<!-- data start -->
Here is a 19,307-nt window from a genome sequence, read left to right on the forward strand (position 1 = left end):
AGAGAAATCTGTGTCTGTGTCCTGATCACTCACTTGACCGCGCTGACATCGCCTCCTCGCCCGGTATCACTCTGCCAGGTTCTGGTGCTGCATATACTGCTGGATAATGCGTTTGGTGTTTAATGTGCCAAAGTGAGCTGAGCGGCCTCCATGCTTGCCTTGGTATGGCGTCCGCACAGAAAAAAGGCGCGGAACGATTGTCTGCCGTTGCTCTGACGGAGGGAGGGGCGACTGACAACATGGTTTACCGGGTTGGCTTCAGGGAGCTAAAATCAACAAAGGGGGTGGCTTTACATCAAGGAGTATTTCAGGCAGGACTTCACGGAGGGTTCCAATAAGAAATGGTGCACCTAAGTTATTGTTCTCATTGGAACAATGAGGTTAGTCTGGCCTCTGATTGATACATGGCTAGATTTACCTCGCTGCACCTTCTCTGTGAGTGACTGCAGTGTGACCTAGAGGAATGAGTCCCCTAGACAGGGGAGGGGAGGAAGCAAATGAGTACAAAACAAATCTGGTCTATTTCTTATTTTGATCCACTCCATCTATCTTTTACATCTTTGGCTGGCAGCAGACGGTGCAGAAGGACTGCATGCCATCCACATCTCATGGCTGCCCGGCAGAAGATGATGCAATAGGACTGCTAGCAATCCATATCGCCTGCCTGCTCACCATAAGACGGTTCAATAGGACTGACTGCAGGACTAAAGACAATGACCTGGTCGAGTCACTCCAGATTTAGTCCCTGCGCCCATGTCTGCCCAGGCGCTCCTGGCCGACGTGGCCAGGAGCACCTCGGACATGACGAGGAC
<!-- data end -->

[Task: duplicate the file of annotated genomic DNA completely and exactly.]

Here is a 19,307-nt window from a genome sequence, read left to right on the forward strand (position 1 = left end):
AGAGAAATCTGTGTCTGTGTCCTGATCACTCACTTGACCGCGCTGACATCGCCTCCTCGCCCGGTATCACTCTGCCAGGTTCTGGTGCTGCATATACTGCTGGATAATGCGTTTGGTGTTTAATGTGCCAAAGTGAGCTGAGCGGCCTCCATGCTTGCCTTGGTATGGCGTCCGCACAGAAAAAAGGCGCGGAACGATTGTCTGCCGTTGCTCTGACGGAGGGAGGGGCGACTGACAACATGGTTTACCGGGTTGGCTTCAGGGAGCTAAAATCAACAAAGGGGGTGGCTTTACATCAAGGAGTATTTCAGGCAGGACTTCACGGAGGGTTCCAATAAGAAATGGTGCACCTAAGTTATTGTTCTCATTGGAACAATGAGGTTAGTCTGGCCTCTGATTGATACATGGCTAGATTTACCTCGCTGCACCTTCTCTGTGAGTGACTGCAGTGTGACCTAGAGGAATGAGTCCCCTAGACAGGGGAGGGGAGGAAGCAAATGAGTACAAAACAAATCTGGTCTATTTCTTATTTTGATCCACTCCATCTATCTTTTACATCTTTGGCTGGCAGCAGACGGTGCAGAAGGACTGCATGCCATCCACATCTCATGGCTGCCCGGCAGAAGATGATGCAATAGGACTGCTAGCAATCCATATCGCCTGCCTGCTCACCATAAGACGGTTCAATAGGACTGACTGCAGGACTAAAGACAATGACCTGGTCGAGTCACTCCAGATTTAGTCCCTGCGCCCATGTCTGCCCAGGCGCTCCTGGCCGACGTGGCCAGGAGCACCTCGGACATGACGAGGAC